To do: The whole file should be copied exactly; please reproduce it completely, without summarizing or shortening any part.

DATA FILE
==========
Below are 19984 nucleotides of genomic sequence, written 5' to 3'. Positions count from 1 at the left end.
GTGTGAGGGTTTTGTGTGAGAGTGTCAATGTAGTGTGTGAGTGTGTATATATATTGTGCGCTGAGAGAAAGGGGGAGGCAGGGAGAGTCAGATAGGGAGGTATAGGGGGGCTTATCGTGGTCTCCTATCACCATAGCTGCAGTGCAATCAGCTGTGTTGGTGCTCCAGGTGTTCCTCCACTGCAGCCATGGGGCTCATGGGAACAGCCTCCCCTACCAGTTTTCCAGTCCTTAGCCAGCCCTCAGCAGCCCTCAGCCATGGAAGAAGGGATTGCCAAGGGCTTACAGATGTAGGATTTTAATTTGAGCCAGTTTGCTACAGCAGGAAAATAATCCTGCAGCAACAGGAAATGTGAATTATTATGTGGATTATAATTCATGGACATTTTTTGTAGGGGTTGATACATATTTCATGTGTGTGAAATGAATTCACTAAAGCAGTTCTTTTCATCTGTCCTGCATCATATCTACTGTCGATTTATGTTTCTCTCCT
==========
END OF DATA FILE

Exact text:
Below are 19984 nucleotides of genomic sequence, written 5' to 3'. Positions count from 1 at the left end.
GTGTGAGGGTTTTGTGTGAGAGTGTCAATGTAGTGTGTGAGTGTGTATATATATTGTGCGCTGAGAGAAAGGGGGAGGCAGGGAGAGTCAGATAGGGAGGTATAGGGGGGCTTATCGTGGTCTCCTATCACCATAGCTGCAGTGCAATCAGCTGTGTTGGTGCTCCAGGTGTTCCTCCACTGCAGCCATGGGGCTCATGGGAACAGCCTCCCCTACCAGTTTTCCAGTCCTTAGCCAGCCCTCAGCAGCCCTCAGCCATGGAAGAAGGGATTGCCAAGGGCTTACAGATGTAGGATTTTAATTTGAGCCAGTTTGCTACAGCAGGAAAATAATCCTGCAGCAACAGGAAATGTGAATTATTATGTGGATTATAATTCATGGACATTTTTTGTAGGGGTTGATACATATTTCATGTGTGTGAAATGAATTCACTAAAGCAGTTCTTTTCATCTGTCCTGCATCATATCTACTGTCGATTTATGTTTCTCTCCT